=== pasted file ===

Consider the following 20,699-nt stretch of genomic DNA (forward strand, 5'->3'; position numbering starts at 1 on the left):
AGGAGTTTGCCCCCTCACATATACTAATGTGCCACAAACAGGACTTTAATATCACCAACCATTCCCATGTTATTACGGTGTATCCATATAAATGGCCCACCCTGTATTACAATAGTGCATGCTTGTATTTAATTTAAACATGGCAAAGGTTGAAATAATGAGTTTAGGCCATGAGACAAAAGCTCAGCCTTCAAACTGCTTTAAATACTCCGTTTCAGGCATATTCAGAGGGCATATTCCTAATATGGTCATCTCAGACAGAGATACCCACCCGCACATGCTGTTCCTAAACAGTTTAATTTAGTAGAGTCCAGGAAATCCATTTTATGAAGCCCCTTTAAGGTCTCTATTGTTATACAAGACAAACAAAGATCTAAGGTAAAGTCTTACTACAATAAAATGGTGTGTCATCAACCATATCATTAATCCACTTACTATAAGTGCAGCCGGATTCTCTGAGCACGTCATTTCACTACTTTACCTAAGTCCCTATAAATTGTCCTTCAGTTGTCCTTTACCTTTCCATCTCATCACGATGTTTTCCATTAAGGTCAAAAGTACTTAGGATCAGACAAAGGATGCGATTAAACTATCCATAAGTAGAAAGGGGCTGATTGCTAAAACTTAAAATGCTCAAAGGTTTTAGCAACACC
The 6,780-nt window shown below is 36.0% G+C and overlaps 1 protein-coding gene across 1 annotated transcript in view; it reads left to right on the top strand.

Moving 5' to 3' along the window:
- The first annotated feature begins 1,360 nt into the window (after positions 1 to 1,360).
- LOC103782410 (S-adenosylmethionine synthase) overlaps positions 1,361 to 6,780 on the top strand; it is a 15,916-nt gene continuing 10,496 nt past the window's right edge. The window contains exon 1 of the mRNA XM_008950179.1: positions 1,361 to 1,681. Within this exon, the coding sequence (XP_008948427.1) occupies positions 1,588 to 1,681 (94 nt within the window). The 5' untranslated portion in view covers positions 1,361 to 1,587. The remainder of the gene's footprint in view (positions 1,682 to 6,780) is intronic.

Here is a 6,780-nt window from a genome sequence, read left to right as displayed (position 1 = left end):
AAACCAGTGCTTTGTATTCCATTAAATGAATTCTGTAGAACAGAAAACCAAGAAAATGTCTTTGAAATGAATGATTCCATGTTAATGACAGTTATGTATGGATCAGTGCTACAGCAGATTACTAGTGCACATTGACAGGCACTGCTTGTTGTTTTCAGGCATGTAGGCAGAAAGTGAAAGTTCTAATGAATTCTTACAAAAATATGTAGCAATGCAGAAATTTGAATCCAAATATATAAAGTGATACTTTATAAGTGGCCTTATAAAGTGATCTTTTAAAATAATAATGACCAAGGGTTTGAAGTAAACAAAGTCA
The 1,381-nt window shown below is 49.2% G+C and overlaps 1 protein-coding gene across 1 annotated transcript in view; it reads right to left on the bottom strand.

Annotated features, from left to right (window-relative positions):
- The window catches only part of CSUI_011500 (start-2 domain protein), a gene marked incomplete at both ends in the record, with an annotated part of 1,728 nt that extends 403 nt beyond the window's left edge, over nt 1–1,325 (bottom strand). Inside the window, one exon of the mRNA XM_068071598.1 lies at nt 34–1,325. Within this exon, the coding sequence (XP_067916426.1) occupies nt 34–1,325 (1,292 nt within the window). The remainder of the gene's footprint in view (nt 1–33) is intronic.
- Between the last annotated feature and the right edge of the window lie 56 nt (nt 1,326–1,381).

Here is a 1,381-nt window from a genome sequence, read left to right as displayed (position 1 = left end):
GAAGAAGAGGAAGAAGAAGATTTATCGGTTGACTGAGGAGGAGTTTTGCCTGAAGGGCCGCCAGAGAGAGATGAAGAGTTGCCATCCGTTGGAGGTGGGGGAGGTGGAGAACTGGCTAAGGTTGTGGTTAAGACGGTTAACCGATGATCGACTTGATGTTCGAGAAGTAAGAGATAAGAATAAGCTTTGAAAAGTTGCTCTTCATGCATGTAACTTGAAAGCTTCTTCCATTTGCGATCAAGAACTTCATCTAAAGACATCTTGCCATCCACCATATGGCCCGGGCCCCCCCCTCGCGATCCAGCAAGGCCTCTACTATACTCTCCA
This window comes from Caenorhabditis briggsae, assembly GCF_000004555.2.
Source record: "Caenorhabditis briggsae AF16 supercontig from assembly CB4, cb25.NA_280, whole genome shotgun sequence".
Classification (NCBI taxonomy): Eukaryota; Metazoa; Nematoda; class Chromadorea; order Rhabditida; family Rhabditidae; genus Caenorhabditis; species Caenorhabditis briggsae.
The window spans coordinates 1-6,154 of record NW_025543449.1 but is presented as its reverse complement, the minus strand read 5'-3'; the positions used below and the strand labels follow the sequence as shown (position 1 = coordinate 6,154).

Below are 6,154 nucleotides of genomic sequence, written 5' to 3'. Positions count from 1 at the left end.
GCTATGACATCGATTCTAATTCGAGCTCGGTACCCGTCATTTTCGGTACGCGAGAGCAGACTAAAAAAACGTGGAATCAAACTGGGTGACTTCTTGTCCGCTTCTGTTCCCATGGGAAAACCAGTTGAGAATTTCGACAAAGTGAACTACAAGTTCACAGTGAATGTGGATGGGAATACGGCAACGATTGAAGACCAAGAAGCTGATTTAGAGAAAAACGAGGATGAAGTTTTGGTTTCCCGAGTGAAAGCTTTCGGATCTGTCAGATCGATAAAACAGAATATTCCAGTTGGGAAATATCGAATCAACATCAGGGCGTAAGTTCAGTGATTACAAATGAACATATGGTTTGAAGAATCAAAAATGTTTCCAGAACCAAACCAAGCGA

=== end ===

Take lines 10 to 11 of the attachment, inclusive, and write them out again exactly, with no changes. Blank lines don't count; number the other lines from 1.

Annotated features, from left to right (window-relative positions):
- The window catches only part of CSUI_011500 (start-2 domain protein), a gene marked incomplete at both ends in the record, with an annotated part of 1,728 nt that extends 403 nt beyond the window's left edge, over nt 1–1,325 (bottom strand). Inside the window, one exon of the mRNA XM_068071598.1 lies at nt 34–1,325. Within this exon, the coding sequence (XP_067916426.1) occupies nt 34–1,325 (1,292 nt within the window). The remainder of the gene's footprint in view (nt 1–33) is intronic.